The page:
Thursday, July 19, 2012

Powershell: Working with CSV Files

Today I'm going to talk about interacting with CSV files using powershell.  You may use CSV files to store values temporarily for a script, or you may be creating user accounts in Active Directory.  I'll be going over the process of how to read the file and declare variables for the headers.

The root of the whole process is importing a CSV file you've created.  The command to do this is:

Import-Csv pathtocsvfile

So that reads the file but how do we interact with the data?  The following example shows how you can process a csv file one row at a time.  This script simply echoes the data stored in the 2 columns in the csv file.



 $testcsv = import-csv c:\scripts\test.csv
  
 
  
 foreach($test in $testcsv)
  
   {
  
   $field1 = $test.field1
  
   $field2 = $test.field2
  
   
  
   Echo "$field1, $field2"
  
   }
  
     


So to break this out piece by piece:

1. This imports the csv file and stores it in the variable $testcsv

$testcsv = import-csv c:\scripts\test.csv

2.  This starts a "foreach loop" to process the csv file row by row.  The first variable, $test, can be named anything you want it to be.  I find it good practice to name it something relevent to the import-csv variable.  The second variable is the one we defined earlier for importing the csv file.

foreach($test in $testcsv)

3. Start the loop with a {

{

4.  This part is how we tie variables to the column headers in the csv file.  Again, name these what you want.  I like to name them after the column headers.  Set them equal to the $test variable dot (.) the column header they are tied to.

$field1 = $test.field1
$field2 = $test.field2


5.  This is the command we are going to run each row through.  Use the variables from the last step in the command.  Here we are telling powershell to echo field1 and field2.  Again, each row in the csv will run through this command.

Echo "$field1, $field2"

6.  Close the foreach loop with one of these }

}


My csv called test.csv looks like this:

Field1,Field2
data1,data2
data3,data3

When I run this script in powershell, I see the output of rows 1 and 2:



Create Active Directory Accounts from a CSV file with Powershell


Here's another example of how you can create Active Directory accounts using this method.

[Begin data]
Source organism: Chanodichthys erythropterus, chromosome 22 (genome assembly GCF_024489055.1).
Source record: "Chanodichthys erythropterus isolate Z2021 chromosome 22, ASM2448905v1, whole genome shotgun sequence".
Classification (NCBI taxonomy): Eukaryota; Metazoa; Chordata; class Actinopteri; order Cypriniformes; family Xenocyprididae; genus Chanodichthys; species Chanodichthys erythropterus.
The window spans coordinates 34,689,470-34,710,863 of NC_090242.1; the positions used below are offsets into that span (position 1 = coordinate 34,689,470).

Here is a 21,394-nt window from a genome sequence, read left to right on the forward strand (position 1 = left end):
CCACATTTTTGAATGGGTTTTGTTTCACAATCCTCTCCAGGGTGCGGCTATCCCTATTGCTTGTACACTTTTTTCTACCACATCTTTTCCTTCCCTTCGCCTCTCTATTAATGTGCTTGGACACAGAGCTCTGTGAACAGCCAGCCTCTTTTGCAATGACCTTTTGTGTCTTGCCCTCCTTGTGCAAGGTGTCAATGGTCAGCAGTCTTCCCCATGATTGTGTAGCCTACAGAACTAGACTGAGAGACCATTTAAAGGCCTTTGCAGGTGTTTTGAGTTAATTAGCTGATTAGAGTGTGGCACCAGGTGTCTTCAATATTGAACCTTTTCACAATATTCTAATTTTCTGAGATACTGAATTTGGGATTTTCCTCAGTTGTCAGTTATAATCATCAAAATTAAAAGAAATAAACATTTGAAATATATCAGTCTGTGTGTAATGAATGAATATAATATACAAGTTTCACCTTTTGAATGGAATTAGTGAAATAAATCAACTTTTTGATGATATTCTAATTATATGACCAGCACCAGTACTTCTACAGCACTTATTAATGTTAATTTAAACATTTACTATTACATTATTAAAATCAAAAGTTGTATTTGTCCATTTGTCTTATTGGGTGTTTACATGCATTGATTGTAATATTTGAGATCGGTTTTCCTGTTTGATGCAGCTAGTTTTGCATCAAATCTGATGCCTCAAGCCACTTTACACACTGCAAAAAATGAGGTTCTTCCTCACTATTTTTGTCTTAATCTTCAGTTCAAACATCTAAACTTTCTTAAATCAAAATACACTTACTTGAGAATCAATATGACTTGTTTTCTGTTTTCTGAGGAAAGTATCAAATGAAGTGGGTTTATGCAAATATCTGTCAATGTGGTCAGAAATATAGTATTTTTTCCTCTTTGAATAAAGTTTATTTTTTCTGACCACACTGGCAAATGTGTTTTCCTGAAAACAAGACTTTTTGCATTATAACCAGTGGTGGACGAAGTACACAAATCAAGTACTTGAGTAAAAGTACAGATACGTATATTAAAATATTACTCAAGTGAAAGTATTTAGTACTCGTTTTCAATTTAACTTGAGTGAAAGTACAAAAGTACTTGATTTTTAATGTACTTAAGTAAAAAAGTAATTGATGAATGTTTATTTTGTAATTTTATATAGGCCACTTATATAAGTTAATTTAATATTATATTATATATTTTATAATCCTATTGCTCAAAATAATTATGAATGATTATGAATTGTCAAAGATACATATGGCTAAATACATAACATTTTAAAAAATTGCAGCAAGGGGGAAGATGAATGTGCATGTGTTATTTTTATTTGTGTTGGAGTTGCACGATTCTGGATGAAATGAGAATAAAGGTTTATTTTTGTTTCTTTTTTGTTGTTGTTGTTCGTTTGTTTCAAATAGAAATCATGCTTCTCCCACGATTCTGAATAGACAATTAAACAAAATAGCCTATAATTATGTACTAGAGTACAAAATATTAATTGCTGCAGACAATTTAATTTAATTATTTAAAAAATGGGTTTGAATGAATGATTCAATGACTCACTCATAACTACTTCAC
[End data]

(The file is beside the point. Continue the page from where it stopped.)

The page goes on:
##########################################################################
  
 #     Create Active Directory Users from CSV
  
 #
  
 # This script will allow you to import users from a csv file
  
 # and create an active directory account for each of them. This requires
  
 # your domain and forest functional level to be 2008 R2.
  
 #
  
 # Source: ps1scripting.blogspot.com
  
 #
  
 ##########################################################################
  
 
  
 
  
 #Imports active directory module for running AD cmdlets
  
 Import-Module active directory
  
 
  
 #variable to store the data in adusers.csv
  
 $adusers = Import-csv c:\scripts\adusers.csv
  
 
  
 #This will process the CSV row by row. Each row contains information to create an active directory account for a user.
  
 foreach ($user in $adusers)
  
   {
  
   
  
   $username = $user.username
  
   $password = $user.password
  
   $firstname = $user.firstname
  
   $lastname = $user.lastname
  
   
  
   #create AD Acct #sets for username  #sets account name      #sets first name   #sets lastname  #enables account #sets display name        #sets login script path
  
   new-aduser -samaccountname $username -name "$lastname, $firstname" -givenname $firstname -surname $lastname -enabled $true -displayname "$lastname, $firstname" -scriptpath "\\server\loginscript.bat" -accountpassword (convertto-securestring $password -asplaintext -force)
  
   
  
   }  


I like to automate the Active Directory account creation process by using SQLCMD to select users from a SQL database and output them to a csv file.  Set these scripts up as scheduled tasks and let powershell do the rest!


Disclaimer: All scripts and other powershell references on this blog are offered "as is" with no warranty.  While these scripts are tested and working in my environment, it is recommended that you test these scripts in a test environment before using in your production environment.

6 comments:

  1. i am a new admin in school is this a standard way is there anything easier if you do no know scripting

    ReplyDelete
  2. Yes, if you don't want to script it you can use Solarwinds free admin tool. Which imports CSV file and also lets you change attributes.
    http://www.solarwinds.com/products/freetools/ad_admin_tools.aspx

    ReplyDelete
  3. Kindly try asn active directory manager

    http://adsysnet.com/downloads.aspx

    ReplyDelete
  4. Is there any way to read value from CSV and store it in variable. Currently, using foreach loop, can get value in variable but as soon as foreach ends, value stored in variable get lost. Could u please suggest way for it.
    Thanks,
    Sudhir

    ReplyDelete